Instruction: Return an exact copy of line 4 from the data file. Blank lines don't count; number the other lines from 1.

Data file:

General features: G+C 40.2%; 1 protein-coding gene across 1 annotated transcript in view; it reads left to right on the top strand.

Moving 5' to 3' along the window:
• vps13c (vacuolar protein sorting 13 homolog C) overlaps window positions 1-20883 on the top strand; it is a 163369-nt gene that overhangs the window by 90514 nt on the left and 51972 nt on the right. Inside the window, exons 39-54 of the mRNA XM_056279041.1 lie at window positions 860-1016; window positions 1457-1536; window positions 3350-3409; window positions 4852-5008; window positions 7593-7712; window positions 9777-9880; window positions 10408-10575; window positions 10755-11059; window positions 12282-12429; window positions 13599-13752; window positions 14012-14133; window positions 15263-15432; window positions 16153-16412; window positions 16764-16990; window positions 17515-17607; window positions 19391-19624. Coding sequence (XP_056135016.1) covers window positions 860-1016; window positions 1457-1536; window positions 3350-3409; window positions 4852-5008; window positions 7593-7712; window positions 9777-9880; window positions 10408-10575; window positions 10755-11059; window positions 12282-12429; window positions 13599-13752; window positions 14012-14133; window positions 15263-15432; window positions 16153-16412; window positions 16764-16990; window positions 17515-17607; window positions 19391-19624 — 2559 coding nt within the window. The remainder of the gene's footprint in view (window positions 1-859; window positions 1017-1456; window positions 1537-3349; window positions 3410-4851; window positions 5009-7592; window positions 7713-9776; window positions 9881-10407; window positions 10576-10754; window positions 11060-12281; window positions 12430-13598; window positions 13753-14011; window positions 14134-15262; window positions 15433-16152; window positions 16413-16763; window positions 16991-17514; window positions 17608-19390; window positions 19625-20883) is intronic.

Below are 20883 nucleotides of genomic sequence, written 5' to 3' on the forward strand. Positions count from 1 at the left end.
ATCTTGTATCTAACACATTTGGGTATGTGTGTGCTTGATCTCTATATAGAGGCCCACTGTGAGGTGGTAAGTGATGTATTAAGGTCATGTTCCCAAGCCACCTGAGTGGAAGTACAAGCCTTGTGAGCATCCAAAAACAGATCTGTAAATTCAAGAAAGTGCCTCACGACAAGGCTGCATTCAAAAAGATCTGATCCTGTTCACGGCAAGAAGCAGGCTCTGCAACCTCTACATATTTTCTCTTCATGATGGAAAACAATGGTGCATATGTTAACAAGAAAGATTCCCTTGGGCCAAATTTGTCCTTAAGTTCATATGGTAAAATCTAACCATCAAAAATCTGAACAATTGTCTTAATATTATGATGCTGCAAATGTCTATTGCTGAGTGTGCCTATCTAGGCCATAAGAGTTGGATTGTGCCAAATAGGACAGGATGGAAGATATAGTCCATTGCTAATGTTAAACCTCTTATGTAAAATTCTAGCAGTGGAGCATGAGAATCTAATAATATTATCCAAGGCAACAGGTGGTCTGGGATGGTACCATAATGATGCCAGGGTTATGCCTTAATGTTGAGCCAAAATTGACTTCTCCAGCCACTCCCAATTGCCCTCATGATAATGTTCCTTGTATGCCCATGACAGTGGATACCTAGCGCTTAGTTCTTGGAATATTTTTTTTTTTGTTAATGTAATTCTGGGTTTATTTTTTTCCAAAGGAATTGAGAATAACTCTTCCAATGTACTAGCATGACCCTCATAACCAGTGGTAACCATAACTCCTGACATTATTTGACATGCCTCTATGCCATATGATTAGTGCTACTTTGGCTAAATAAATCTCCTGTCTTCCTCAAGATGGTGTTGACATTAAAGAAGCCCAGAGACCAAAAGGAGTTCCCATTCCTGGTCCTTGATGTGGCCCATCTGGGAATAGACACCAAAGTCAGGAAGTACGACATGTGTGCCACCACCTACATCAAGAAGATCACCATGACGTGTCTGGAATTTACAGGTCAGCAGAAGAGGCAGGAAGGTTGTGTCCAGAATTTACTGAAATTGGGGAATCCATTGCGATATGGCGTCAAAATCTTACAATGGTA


Below are 20883 nucleotides of genomic sequence, written 5' to 3' on the forward strand. Positions count from 1 at the left end.